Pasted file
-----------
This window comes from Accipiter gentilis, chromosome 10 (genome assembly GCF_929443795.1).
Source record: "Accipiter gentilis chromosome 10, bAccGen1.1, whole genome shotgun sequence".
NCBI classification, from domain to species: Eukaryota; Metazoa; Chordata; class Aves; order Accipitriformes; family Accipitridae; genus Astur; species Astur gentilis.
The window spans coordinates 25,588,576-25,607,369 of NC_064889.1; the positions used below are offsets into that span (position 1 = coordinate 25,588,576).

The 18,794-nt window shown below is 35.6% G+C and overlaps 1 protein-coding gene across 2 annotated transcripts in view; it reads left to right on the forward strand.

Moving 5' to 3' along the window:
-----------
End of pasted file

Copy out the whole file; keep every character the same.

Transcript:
This window comes from Accipiter gentilis, chromosome 10 (genome assembly GCF_929443795.1).
Source record: "Accipiter gentilis chromosome 10, bAccGen1.1, whole genome shotgun sequence".
NCBI classification, from domain to species: Eukaryota; Metazoa; Chordata; class Aves; order Accipitriformes; family Accipitridae; genus Astur; species Astur gentilis.
The window spans coordinates 25,588,576-25,607,369 of NC_064889.1; the positions used below are offsets into that span (position 1 = coordinate 25,588,576).

The 18,794-nt window shown below is 35.6% G+C and overlaps 1 protein-coding gene across 2 annotated transcripts in view; it reads left to right on the forward strand.

Moving 5' to 3' along the window: